A mage who does not receive the teachings of the Circle and who does not have the words of Andraste in her heart is an apostate, and a danger to us all. Without the guidance of the holy Chantry, a mage may foolishly dabble in the darker arts—blood magic, or demon summoning, thus becoming maleficarum. And a mage's mind will ever be a doorway to spirits of the Fade; without proper instruction, this doorway remains open and unsecured. If a demon should come through this doorway and possess a mage, an abomination is created. Abominations know only madness. They cannot be reasoned with and will slaughter man, woman and child without thought. Whole cities have fallen to these creatures. Thousands have died at their hands.
The Chantry and her templars have a duty to ensure that this does not happen.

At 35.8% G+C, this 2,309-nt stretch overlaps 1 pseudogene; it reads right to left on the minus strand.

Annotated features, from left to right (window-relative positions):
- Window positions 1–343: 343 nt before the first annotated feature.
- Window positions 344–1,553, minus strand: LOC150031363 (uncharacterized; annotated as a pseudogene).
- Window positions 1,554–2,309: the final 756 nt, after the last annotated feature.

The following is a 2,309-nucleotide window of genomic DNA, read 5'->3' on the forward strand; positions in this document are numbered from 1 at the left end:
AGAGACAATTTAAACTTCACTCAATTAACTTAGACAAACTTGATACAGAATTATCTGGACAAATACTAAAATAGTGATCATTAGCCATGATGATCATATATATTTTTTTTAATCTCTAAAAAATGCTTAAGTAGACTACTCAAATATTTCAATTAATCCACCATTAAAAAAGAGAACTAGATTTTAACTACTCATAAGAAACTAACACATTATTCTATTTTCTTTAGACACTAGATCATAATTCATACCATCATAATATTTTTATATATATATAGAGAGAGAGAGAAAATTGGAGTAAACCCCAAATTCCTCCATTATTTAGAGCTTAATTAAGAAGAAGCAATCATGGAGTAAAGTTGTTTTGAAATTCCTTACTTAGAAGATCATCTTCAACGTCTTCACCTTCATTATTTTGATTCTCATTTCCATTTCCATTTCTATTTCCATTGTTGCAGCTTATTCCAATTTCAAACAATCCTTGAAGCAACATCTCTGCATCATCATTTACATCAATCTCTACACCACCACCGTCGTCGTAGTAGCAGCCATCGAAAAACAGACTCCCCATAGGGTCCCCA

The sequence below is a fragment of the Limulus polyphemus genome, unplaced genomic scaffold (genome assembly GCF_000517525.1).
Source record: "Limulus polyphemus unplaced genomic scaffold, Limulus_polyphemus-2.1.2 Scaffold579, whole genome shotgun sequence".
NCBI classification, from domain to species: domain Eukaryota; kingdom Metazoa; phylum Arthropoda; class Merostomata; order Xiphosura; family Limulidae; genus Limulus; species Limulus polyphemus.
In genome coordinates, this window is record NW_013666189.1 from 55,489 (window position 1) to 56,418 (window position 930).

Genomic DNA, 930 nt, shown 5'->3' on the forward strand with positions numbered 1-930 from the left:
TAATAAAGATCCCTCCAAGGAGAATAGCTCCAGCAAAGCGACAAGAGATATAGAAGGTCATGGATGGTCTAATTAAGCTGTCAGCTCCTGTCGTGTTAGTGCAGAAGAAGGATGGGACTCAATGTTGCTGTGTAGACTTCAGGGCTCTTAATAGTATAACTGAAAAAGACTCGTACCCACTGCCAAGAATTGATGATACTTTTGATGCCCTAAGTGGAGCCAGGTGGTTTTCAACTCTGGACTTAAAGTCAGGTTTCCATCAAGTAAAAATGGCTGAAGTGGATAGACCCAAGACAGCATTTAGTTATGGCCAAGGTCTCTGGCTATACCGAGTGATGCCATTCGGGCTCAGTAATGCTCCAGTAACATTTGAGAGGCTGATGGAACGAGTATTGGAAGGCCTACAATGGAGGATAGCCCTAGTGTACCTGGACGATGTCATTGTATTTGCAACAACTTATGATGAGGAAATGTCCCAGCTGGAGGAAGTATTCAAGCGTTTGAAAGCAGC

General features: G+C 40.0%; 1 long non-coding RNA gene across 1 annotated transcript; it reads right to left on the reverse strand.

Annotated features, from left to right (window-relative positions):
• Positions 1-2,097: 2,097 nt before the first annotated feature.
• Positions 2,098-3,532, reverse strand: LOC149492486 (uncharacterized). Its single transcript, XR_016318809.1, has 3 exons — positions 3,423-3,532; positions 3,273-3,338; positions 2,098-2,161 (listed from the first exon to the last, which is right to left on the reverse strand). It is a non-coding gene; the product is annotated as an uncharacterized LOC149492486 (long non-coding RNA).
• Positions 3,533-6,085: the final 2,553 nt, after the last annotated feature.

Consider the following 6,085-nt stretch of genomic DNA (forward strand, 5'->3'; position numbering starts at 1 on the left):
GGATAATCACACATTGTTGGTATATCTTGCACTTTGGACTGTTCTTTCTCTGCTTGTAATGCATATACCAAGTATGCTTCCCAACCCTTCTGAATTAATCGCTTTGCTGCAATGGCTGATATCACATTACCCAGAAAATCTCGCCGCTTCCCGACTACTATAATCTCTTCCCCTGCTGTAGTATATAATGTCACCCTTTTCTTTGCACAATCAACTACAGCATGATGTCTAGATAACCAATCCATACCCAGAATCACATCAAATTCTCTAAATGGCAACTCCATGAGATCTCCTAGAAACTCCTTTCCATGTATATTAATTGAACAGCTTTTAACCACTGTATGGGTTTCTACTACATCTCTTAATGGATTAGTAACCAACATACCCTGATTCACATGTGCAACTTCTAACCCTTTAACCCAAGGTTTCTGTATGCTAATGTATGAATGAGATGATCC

If I knew a better way to deal with magic, I would seize upon it immediately. You say we should let the mages guard themselves. I tell you that this is no solution. Look at the Tevinter Imperium. Their magisters do not know restraint. Without Chantry oversight the magisters abuse their power. Those without magic are trampled underfoot and forced to serve. Slaves are slaughtered by the hundreds to feed the magisters' hunger for power. Even some mages are not spared, for in mages as in all humans, there exists a spectrum—on one end, the very powerful, on the other, those that can barely light a candle. The Empire cares only for the strongest, and those who do not compare favorably are thrown to the wolves.
Imagine your children growing up in such a world. If a mage asked it of you, you would have to give him your daughter, not knowing what his plans for her might be. You could not resist him, and neither could she. Without our templars and without the Circle, the common man would have no defense against magic. We must deny the mages certain freedoms for the common good. I wish there was another way. I tell the apprentices this is a test of their faith, that it is the will of the Maker. Many understand that we do what we do for their own good.